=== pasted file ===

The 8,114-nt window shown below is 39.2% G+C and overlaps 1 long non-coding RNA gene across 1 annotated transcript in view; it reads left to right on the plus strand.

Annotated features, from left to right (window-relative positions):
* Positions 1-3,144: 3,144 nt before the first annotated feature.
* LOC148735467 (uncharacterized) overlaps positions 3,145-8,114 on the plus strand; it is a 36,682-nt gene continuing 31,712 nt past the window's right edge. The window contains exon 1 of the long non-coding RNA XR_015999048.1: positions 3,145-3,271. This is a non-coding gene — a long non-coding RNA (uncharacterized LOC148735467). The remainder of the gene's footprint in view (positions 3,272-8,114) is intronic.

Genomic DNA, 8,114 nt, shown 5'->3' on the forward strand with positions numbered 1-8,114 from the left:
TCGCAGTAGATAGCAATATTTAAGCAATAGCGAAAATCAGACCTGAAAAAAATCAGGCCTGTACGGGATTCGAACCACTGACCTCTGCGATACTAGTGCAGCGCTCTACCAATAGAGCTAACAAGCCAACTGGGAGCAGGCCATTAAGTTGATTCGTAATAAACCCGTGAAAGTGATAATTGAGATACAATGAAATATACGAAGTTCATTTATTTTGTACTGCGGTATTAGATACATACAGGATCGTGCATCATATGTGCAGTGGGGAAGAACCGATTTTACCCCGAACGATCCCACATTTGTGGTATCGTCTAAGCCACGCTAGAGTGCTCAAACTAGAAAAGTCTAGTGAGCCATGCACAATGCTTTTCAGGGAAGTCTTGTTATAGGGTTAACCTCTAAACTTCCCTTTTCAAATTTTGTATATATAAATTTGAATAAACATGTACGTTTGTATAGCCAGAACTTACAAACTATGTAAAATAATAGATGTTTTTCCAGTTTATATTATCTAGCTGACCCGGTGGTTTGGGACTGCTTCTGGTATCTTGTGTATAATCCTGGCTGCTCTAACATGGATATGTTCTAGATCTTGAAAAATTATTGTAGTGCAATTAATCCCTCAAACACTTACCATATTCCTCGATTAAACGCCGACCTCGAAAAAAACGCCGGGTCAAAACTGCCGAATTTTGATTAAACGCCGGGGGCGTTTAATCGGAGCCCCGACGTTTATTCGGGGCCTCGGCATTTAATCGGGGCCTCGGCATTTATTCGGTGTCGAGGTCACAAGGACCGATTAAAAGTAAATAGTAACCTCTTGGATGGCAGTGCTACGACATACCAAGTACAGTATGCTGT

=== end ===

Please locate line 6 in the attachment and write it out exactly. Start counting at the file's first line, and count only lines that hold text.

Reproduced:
TCGCAGTAGATAGCAATATTTAAGCAATAGCGAAAATCAGACCTGAAAAAAATCAGGCCTGTACGGGATTCGAACCACTGACCTCTGCGATACTAGTGCAGCGCTCTACCAATAGAGCTAACAAGCCAACTGGGAGCAGGCCATTAAGTTGATTCGTAATAAACCCGTGAAAGTGATAATTGAGATACAATGAAATATACGAAGTTCATTTATTTTGTACTGCGGTATTAGATACATACAGGATCGTGCATCATATGTGCAGTGGGGAAGAACCGATTTTACCCCGAACGATCCCACATTTGTGGTATCGTCTAAGCCACGCTAGAGTGCTCAAACTAGAAAAGTCTAGTGAGCCATGCACAATGCTTTTCAGGGAAGTCTTGTTATAGGGTTAACCTCTAAACTTCCCTTTTCAAATTTTGTATATATAAATTTGAATAAACATGTACGTTTGTATAGCCAGAACTTACAAACTATGTAAAATAATAGATGTTTTTCCAGTTTATATTATCTAGCTGACCCGGTGGTTTGGGACTGCTTCTGGTATCTTGTGTATAATCCTGGCTGCTCTAACATGGATATGTTCTAGATCTTGAAAAATTATTGTAGTGCAATTAATCCCTCAAACACTTACCATATTCCTCGATTAAACGCCGACCTCGAAAAAAACGCCGGGTCAAAACTGCCGAATTTTGATTAAACGCCGGGGGCGTTTAATCGGAGCCCCGACGTTTATTCGGGGCCTCGGCATTTAATCGGGGCCTCGGCATTTATTCGGTGTCGAGGTCACAAGGACCGATTAAAAGTAAATAGTAACCTCTTGGATGGCAGTGCTACGACATACCAAGTACAGTATGCTGT